The line item for “other assets” on the Company’s balance sheet totaled $40.7 million at December 31, 2016, an increase of $2.1 million relative to the $38.6 million balance at December 31, 2015 primarily due to an additional investment in low income housing tax credit funds. Restricted stock and accrued interest receivable were also up in 2016, but our deferred tax asset declined. At year-end 2016, other assets included as its largest components a net deferred tax asset of $9.5 million, prepaid taxes of $1.5 million, an $8.5 million investment in restricted stock, accrued interest receivable totaling $6.4 million, a $6.8 million investment in low-income housing tax credit funds, and a $1.3 million investment in a small business investment corporation. Restricted stock is comprised primarily of FHLB stock held in conjunction with our FHLB borrowings, and is not deemed to be marketable or liquid. Our net deferred tax asset is evaluated as of every reporting date pursuant to FASB guidance, and we have determined that no impairment exists.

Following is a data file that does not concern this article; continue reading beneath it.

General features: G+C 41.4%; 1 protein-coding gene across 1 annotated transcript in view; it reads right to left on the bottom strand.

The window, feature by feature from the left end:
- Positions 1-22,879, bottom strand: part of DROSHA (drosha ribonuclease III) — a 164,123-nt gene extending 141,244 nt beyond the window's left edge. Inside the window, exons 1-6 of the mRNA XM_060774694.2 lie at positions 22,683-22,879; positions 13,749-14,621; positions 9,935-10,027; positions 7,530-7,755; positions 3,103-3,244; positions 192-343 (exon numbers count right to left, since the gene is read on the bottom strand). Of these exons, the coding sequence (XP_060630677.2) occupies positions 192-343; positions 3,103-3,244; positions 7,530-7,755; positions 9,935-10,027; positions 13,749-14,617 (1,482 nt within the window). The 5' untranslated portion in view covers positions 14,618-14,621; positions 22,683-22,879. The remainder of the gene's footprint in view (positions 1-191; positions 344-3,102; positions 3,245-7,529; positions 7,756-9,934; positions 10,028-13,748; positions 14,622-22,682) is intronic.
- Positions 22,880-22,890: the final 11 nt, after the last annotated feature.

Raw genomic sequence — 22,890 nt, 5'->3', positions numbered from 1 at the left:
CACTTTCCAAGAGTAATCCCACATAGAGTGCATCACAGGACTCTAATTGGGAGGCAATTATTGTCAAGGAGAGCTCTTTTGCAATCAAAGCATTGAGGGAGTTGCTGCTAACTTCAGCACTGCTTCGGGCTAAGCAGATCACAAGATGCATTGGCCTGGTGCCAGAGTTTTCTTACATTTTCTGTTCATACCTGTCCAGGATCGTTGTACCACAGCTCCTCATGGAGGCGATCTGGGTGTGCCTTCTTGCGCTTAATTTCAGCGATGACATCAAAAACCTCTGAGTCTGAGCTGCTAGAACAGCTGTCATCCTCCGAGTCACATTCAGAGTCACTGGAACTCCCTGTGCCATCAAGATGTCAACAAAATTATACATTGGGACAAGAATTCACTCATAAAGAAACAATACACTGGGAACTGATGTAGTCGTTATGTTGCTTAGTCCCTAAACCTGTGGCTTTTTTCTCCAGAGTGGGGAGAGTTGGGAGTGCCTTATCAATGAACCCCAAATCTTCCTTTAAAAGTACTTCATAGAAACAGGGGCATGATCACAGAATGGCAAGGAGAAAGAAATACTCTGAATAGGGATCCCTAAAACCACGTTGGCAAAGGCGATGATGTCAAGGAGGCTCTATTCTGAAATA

Deposits

 

Deposits are another key balance sheet component impacting the Company’s net interest margin and other profitability metrics. Deposits provide liquidity to fund growth in earning assets, and the Company’s net interest margin is improved to the extent that growth in deposits is concentrated in less volatile and typically less costly non-maturity deposits such as demand deposit accounts, NOW accounts, savings accounts, and money market demand accounts. Information concerning average balances and rates paid by deposit type for the past three fiscal years is contained in the Distribution, Rate, and Yield table located in the previous section under “Results of Operations–Net Interest Income and Net Interest Margin.” A distribution of the Company’s deposits showing the balance and percentage of total deposits by type is presented as of the dates noted in the following table: